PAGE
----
The Upstate New York Stewart’s is not to be confused with the New Jersey/Pennsylvania Stewart’s, although you’d be excused for doing so, since the two franchises have almost identical logos. On a daily basis, someone would come into my store looking for the Other Stewart’s famous orange creamsicle soda. When I informed the customer we were a completely different chain, there was always a 50 percent chance they would refuse to believe me.

What Stewart’s did have was ice cream, sold both at a counter by the scoop or in take-home half-gallons. It was pretty good ice cream, too. Good enough that when a customer-dispensed flavor I liked got down to a hard-to-scoop depth, I would stash the remains in the freezer in the back, then toss it in my car to bring home. I even contemplated swiping one of the huge three-gallon cardboard slabs used to serve ice cream cones to overheated customers, but I realized it would not in my mom’s fridge, and that even I was unlikely to be able to eat it all before it turned into soup. Not that I didn’t think this through thoroughly before giving up hope.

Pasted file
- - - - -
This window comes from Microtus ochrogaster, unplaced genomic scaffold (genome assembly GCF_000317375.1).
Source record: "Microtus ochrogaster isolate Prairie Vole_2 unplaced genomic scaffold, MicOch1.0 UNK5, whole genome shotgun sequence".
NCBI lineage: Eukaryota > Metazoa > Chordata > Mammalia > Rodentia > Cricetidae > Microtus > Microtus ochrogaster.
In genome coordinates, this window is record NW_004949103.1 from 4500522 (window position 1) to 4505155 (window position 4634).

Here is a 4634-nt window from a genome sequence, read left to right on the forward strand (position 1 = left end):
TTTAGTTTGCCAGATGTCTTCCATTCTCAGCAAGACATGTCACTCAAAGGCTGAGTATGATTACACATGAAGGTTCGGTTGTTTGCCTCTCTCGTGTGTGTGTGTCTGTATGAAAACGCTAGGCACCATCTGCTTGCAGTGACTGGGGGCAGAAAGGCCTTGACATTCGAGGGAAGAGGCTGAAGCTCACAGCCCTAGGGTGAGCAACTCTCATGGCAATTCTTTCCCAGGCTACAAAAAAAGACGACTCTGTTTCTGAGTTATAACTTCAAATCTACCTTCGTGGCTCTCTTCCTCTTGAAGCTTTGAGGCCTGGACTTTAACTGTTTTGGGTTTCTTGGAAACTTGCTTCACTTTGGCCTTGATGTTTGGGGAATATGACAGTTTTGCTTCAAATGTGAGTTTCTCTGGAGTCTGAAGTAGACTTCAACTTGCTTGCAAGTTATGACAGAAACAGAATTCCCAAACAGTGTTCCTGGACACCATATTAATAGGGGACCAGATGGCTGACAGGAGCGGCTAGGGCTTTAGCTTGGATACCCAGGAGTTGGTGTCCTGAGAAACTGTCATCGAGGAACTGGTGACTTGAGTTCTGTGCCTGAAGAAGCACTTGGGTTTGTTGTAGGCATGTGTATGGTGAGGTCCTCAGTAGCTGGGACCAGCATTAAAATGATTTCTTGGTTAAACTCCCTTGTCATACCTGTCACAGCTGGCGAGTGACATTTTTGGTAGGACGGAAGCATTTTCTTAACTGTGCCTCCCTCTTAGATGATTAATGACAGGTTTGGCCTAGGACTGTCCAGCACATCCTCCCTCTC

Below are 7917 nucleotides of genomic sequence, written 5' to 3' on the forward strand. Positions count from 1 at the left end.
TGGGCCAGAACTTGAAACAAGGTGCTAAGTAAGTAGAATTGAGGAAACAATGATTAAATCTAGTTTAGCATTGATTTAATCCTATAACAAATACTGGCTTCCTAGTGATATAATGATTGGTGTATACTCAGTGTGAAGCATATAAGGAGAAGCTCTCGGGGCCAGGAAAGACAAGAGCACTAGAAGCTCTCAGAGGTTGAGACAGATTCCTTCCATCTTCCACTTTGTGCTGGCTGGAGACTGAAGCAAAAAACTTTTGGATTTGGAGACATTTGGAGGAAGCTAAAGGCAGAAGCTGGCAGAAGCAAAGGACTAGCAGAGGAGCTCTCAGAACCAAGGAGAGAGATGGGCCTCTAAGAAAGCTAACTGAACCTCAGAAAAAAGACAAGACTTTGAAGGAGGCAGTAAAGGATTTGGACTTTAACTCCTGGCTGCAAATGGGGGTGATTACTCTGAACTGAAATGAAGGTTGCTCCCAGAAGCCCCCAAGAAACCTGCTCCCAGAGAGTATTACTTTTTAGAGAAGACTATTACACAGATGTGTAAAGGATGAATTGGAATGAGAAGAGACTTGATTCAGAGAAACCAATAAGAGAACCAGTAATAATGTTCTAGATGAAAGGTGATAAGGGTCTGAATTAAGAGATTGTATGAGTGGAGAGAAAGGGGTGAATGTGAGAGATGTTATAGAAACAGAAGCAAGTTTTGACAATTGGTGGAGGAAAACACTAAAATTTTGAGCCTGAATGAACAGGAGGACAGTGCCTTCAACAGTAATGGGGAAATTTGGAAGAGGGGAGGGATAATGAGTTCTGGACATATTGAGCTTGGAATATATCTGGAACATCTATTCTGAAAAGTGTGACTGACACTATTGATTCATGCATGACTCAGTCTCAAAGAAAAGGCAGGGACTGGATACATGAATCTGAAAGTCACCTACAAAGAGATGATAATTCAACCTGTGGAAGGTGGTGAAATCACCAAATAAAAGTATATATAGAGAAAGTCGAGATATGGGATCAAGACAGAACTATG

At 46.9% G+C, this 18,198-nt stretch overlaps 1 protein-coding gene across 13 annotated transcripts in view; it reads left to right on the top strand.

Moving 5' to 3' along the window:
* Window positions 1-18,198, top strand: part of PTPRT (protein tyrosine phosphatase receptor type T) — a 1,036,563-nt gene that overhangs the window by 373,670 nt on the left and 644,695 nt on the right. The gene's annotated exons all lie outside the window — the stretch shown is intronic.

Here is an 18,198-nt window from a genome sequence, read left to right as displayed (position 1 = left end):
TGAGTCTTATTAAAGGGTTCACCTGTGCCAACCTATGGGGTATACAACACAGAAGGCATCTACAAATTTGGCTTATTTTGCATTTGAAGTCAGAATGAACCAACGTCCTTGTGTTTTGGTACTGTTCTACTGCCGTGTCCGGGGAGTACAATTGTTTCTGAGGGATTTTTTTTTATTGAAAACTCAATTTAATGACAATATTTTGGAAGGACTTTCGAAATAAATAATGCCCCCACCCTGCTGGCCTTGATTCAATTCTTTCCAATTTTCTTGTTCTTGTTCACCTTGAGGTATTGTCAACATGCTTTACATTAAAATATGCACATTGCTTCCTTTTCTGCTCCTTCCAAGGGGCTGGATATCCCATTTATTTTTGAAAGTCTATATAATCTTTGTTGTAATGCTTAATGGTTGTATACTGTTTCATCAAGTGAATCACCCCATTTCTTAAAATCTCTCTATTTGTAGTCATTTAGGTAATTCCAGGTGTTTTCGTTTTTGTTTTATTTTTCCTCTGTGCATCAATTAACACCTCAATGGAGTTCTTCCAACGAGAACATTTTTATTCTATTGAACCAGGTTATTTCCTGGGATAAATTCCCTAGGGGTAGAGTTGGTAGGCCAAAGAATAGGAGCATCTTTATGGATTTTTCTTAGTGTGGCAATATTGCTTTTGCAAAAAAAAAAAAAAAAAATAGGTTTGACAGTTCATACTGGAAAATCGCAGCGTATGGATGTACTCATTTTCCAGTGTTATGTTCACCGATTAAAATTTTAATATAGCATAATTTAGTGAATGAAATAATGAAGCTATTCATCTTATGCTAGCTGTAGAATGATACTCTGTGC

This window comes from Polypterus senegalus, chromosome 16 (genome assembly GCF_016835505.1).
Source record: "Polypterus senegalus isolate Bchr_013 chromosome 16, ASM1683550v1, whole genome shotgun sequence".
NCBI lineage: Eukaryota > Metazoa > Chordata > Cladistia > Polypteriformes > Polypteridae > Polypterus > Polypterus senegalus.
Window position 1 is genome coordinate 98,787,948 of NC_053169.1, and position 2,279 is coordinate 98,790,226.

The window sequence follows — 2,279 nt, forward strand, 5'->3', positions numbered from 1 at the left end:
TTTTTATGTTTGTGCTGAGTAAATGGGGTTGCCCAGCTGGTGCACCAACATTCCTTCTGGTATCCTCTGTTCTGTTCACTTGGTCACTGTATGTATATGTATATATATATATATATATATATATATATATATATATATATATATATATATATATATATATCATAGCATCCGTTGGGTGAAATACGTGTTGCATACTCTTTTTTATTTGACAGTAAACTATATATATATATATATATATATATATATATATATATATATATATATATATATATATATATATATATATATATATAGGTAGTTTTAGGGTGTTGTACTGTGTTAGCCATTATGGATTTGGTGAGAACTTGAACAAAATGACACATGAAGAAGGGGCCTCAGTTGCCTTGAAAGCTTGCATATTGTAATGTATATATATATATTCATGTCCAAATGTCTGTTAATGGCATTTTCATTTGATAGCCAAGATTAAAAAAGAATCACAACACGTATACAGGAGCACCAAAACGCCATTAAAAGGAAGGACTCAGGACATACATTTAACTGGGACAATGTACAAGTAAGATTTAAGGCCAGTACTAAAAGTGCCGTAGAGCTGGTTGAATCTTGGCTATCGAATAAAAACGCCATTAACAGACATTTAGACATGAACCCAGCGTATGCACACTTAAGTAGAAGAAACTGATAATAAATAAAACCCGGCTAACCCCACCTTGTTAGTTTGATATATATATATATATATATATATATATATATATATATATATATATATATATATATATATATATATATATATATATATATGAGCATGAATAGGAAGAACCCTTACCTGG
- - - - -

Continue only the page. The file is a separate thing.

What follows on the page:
On hot days, kids would line up ten deep to get their cones and sundaes and milkshakes. My manager–a perpetually red-faced, chain-smoking manager type of indeterminate American mutt lineage–thought my ice cream portions were too generous. He showed me a technique for using a scoop to dispense ice cream balls that were nothing but hollow shells–Potemkin villages of refreshment. When I ignored this directive, he demanded I weigh every sundae to make sure it was no more than 8 ounces. I did so dutifully for about one and a half sundaes before abandoning the effort.

The manager did not own this store. He merely managed it. So I don’t know why he was so adamant about doling out as little ice cream as possible. I assume it was to meet some Stewart’s HQ benchmark for ice cream dispensation. But ice cream is such a fungible commodity when dispensed in cone/bowl form, only a total killjoy would insist on these draconian methods. This man did not seem to understand (or care about) the intimate relationship ice cream has with a child in summer.*

* However, he did teach me a bit of subterfuge that became necessary to employ almost every day. Chocolate was our most popular ice cream flavor, and we often ran out of it. If we did, and someone came in wanting a chocolate milk shake, I’d just use vanilla ice cream with a liberal amount of Hershey’s syrup mixed in. No one ever noticed.

But Stewart’s biggest attraction was not ice cream, and it was not gas. It was lotto. I don’t come from Lotto People. Lotto meant nothing to my folk. Abstractly, I knew that some people took it very seriously, but I was not at all prepared for the insanity I was thrust into that summer.